The humanity of differences - Part two

by Steven L. Williams

The first part of Steven L. Williams’ article ran last month. You can read it on page 14 of the January print edition of “The Gayly”, or online at In part one, he named three lessons. The first was about his perfectionism, which silences us by insisting that questions are a sign of weakness. The second is, when I have question about an issue, I need to listen to those most gravely affected. And third, that anger is not at odds with love and nonviolence.

How did this 30-something, white, student minister come to these three lessons (perfectionism, listening and that anger is not at odds with love and nonviolence)? Let me share the rest of my story with you.

Though I don’t know what it’s like to be a person of color, I do know what it’s like to live in fear of the police. At nineteen, I was a queer, trans, anarchist punk in New Orleans. I survived capitalism by waiting tables, tending bar, and chemically altering my mind along with other poor white kids who congregated around Jackson Square at night.

We were a hodgepodge of subcultures—punks, goths, anarchists, ravers, runaways, train-hoppers, potheads, and queers—but we were collectively and not so affectionately known as “Quarter Rats” by the local gentry. The police were there to serve and protect “them” from “us”, even though realistically, we weren’t a danger to anyone but ourselves.

No one wants a trip to jail, and for a trans person, a trip to jail might mean a trip to the hospital or morgue. Fortunately, I managed to escape arrest but I knew of the horror stories from my fellow gender nonconformists. For this and many other reasons, we - the Quarter Rats and the queers - didn’t trust the police.

They selectively enforced laws against us while turning a blind eye to the drunk, obnoxious tourists. They sought us out. They followed us. They kicked us out and ran us off. The society they served and protected had no place for us, so we made our own place in the margins of it - and we weren’t welcome there either.

I understand cycles of poverty, marginalization, addiction, and poor health. I find it significant that we were an almost -  exclusive white group. What was missing from our analysis was race. It was the one privilege we had and thus we were blind to its impact.

If you had asked any of us if we were racists, we’d have laughed in your face. Still, we didn’t hang out with any black kids in a city that was almost two-thirds African-American. We’d be the first to tell you not to go past North Rampart street because it was “dangerous.” We were scared of poor Black people, even though we had more in common with them than we did with the middle- and upper-class white people who lived in the Quarter.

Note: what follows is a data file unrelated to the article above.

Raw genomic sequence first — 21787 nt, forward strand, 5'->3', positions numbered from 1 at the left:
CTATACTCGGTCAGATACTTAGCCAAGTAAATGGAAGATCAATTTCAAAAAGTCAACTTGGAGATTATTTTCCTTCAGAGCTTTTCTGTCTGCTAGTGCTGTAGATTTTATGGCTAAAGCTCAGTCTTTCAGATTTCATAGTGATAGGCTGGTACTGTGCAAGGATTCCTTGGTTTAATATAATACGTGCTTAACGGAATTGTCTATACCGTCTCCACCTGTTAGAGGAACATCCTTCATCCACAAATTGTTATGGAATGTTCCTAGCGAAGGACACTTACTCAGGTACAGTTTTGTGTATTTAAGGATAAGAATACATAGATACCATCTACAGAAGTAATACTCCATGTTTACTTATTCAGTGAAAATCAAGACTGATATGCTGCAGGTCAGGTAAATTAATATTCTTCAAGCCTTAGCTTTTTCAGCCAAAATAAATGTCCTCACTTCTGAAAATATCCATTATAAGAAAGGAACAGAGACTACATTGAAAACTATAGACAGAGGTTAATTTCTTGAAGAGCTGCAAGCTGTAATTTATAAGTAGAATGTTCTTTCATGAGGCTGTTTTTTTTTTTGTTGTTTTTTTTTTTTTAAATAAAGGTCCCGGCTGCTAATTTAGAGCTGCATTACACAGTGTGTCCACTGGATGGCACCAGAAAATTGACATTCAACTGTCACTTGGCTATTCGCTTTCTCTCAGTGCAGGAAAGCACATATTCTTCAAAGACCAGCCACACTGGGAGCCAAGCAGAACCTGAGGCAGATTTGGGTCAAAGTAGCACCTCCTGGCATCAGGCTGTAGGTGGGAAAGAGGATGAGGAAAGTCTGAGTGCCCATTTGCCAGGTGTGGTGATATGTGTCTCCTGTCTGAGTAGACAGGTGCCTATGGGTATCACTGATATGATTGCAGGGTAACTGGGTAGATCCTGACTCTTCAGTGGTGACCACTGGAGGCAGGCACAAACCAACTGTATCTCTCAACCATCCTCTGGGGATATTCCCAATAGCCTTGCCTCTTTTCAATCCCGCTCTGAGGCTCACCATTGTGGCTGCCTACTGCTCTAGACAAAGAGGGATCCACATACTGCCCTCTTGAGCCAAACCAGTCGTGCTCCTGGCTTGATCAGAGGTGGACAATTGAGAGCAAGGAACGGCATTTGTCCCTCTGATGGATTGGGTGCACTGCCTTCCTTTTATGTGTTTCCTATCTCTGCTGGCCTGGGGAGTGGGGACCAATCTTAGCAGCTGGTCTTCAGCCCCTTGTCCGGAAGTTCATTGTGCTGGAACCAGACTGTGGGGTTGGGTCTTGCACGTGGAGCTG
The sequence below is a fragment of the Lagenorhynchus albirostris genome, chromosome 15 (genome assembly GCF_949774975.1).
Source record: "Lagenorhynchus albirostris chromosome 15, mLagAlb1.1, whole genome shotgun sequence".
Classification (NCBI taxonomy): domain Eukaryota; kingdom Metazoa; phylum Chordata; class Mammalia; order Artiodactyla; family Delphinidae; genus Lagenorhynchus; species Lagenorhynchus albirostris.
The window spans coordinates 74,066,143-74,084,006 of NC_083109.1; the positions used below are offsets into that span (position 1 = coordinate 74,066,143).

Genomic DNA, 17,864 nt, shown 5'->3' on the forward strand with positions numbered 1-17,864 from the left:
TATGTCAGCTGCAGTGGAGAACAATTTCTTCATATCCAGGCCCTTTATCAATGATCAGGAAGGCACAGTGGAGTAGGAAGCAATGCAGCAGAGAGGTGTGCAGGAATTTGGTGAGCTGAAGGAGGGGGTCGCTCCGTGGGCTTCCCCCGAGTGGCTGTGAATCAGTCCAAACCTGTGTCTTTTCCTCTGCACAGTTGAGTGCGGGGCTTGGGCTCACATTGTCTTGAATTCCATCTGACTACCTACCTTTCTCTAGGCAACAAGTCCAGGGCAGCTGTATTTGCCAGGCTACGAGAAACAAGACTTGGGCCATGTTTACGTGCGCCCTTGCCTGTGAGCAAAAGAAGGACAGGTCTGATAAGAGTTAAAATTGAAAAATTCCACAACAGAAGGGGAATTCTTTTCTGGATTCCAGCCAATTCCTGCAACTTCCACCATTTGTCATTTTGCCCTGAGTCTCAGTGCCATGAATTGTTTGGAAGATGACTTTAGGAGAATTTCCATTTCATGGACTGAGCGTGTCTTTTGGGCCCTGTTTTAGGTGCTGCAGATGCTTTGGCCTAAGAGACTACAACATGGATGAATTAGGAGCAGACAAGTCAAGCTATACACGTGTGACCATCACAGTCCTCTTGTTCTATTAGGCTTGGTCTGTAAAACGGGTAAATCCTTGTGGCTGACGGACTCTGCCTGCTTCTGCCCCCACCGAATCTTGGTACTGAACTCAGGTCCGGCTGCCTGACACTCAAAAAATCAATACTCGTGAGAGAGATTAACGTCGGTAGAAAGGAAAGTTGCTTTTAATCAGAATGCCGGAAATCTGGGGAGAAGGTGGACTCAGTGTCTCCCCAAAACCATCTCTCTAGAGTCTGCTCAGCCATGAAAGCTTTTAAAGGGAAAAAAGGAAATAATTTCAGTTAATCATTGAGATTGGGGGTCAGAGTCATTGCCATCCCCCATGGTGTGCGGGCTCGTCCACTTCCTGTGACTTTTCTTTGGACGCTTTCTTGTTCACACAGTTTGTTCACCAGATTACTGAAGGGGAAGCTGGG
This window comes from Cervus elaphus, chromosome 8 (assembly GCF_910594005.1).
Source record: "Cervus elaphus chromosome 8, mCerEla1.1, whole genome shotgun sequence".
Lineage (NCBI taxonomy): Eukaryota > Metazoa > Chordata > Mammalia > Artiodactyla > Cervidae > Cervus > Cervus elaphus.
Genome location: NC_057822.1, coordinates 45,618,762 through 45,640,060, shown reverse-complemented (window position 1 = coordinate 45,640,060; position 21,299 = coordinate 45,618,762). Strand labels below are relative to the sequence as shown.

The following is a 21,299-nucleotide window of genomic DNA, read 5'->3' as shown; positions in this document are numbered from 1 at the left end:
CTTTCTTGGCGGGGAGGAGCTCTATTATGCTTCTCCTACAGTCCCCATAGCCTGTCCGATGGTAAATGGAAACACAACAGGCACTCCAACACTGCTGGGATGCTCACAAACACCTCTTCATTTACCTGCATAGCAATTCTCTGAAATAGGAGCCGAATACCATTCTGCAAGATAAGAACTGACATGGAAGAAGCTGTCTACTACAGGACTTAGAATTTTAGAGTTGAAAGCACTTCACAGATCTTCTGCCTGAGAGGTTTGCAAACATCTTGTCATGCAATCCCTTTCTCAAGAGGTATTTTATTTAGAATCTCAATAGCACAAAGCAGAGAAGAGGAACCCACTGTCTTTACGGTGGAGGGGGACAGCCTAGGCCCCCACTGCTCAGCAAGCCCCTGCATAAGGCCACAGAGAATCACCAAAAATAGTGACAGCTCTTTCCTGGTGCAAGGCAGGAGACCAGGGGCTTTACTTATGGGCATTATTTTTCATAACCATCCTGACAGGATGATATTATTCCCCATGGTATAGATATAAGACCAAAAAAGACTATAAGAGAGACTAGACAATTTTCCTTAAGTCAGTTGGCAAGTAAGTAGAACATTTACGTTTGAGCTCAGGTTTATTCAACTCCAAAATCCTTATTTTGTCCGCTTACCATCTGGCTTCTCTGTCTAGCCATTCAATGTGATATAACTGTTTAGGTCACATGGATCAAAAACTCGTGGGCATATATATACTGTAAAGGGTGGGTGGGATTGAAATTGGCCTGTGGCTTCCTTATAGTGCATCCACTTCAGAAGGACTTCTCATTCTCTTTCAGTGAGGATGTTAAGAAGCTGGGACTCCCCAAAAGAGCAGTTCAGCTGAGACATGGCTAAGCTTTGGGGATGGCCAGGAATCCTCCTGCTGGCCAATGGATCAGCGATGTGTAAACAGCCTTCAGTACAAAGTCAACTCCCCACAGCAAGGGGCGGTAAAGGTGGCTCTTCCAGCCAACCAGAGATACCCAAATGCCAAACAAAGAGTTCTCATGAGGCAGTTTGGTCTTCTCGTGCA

White supremacy convinces people who are categorized as white that they are inherently different from those who are categorized as non-white—dividing and conquering the many for the flourishing of the few.

This is not to say that there is no difference between people who are in different racial categories. But, there is a key difference between my experience as a trans, punk kid and the experience of millions of people of color. To ignore it misses the crux of the system of oppression.

I can take off my flak jacket, dye my hair a natural color, put on a clean polo and khakis, and get a tip of the hat from a passing cop—whether I obeyed the law or not. I can hide my differences and my skin would protect me. People of color can’t hide their differences because they can’t take off their skin. It doesn’t matter what they wear.

It doesn’t matter if they, like Philando Castile (who was shot last summer in St. Paul, MN), are college-educated with a successful career and no criminal record. It doesn’t matter if they have a four-year-old in the backseat. People of color can follow all the rules, right up to telling the officer that they have a legal, concealed carry firearm and they’re going to reach for their wallet—and they can still get shot for just being there and being black.

Philando and I had a few things in common. We were the same age. We had bachelor’s degrees from state schools. We’d studied and/or worked in education. We have loved and nurtured the youth in our lives. We have been father figures to our partners’ children.

But, he did nothing wrong and he is gone. His family is without a son, a partner, a father. And I hung out with the wrong people in the wrong places at the wrong time and never got more than empty threats from the police. I got a chance to turn my life around and Philando never went down that road in the first place. Some of this is chance, but much of this is race.

This is why I unequivocally stand with the value that Black Lives Matter to me. I am no longer willing to sacrifice my humanity to a white supremacist system. I am writing these imperfect words, and will keep writing, speaking, connecting, and listening. And I will never allow my broken-open heart to shut off to others’ humanity—no matter how much it hurts.

A copy of this first ran in the Fall copy of “Beyond Belief”, produced by All Souls Church.

Copyright 2017 The Gayly - 2/2/2017 @ 7:35 a.m.